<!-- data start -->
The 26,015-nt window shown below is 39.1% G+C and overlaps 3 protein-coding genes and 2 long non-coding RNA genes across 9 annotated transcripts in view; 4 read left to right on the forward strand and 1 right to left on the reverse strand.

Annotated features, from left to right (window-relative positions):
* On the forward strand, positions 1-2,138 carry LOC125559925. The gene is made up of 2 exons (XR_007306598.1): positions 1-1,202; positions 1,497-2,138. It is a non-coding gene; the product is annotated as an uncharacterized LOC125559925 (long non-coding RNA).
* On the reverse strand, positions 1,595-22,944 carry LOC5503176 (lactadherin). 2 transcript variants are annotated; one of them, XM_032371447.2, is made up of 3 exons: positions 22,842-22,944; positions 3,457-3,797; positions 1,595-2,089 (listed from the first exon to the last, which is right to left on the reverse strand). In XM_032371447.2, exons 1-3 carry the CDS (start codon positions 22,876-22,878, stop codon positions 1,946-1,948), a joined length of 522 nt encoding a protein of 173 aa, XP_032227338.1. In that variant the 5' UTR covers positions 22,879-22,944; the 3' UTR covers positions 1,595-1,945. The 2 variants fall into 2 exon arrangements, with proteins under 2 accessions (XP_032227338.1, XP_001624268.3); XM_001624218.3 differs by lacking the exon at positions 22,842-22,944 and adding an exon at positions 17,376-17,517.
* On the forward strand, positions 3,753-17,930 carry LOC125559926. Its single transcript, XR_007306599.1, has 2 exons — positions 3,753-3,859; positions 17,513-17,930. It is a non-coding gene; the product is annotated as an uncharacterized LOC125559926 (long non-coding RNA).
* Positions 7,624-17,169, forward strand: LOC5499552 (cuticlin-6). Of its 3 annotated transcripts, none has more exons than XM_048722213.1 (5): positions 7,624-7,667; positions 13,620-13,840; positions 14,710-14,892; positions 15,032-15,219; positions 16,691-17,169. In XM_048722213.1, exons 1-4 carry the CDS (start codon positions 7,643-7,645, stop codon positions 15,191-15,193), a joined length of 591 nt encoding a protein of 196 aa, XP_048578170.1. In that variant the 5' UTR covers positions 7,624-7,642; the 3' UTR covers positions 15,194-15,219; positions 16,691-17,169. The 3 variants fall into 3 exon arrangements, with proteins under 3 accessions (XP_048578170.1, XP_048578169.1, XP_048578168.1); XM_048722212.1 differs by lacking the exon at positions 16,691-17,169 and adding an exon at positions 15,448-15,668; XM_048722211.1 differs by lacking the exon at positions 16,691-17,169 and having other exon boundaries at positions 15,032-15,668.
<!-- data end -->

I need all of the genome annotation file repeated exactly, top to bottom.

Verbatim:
The 26,015-nt window shown below is 39.1% G+C and overlaps 3 protein-coding genes and 2 long non-coding RNA genes across 9 annotated transcripts in view; 4 read left to right on the forward strand and 1 right to left on the reverse strand.

Annotated features, from left to right (window-relative positions):
* On the forward strand, positions 1-2,138 carry LOC125559925. The gene is made up of 2 exons (XR_007306598.1): positions 1-1,202; positions 1,497-2,138. It is a non-coding gene; the product is annotated as an uncharacterized LOC125559925 (long non-coding RNA).
* On the reverse strand, positions 1,595-22,944 carry LOC5503176 (lactadherin). 2 transcript variants are annotated; one of them, XM_032371447.2, is made up of 3 exons: positions 22,842-22,944; positions 3,457-3,797; positions 1,595-2,089 (listed from the first exon to the last, which is right to left on the reverse strand). In XM_032371447.2, exons 1-3 carry the CDS (start codon positions 22,876-22,878, stop codon positions 1,946-1,948), a joined length of 522 nt encoding a protein of 173 aa, XP_032227338.1. In that variant the 5' UTR covers positions 22,879-22,944; the 3' UTR covers positions 1,595-1,945. The 2 variants fall into 2 exon arrangements, with proteins under 2 accessions (XP_032227338.1, XP_001624268.3); XM_001624218.3 differs by lacking the exon at positions 22,842-22,944 and adding an exon at positions 17,376-17,517.
* On the forward strand, positions 3,753-17,930 carry LOC125559926. Its single transcript, XR_007306599.1, has 2 exons — positions 3,753-3,859; positions 17,513-17,930. It is a non-coding gene; the product is annotated as an uncharacterized LOC125559926 (long non-coding RNA).
* Positions 7,624-17,169, forward strand: LOC5499552 (cuticlin-6). Of its 3 annotated transcripts, none has more exons than XM_048722213.1 (5): positions 7,624-7,667; positions 13,620-13,840; positions 14,710-14,892; positions 15,032-15,219; positions 16,691-17,169. In XM_048722213.1, exons 1-4 carry the CDS (start codon positions 7,643-7,645, stop codon positions 15,191-15,193), a joined length of 591 nt encoding a protein of 196 aa, XP_048578170.1. In that variant the 5' UTR covers positions 7,624-7,642; the 3' UTR covers positions 15,194-15,219; positions 16,691-17,169. The 3 variants fall into 3 exon arrangements, with proteins under 3 accessions (XP_048578170.1, XP_048578169.1, XP_048578168.1); XM_048722212.1 differs by lacking the exon at positions 16,691-17,169 and adding an exon at positions 15,448-15,668; XM_048722211.1 differs by lacking the exon at positions 16,691-17,169 and having other exon boundaries at positions 15,032-15,668.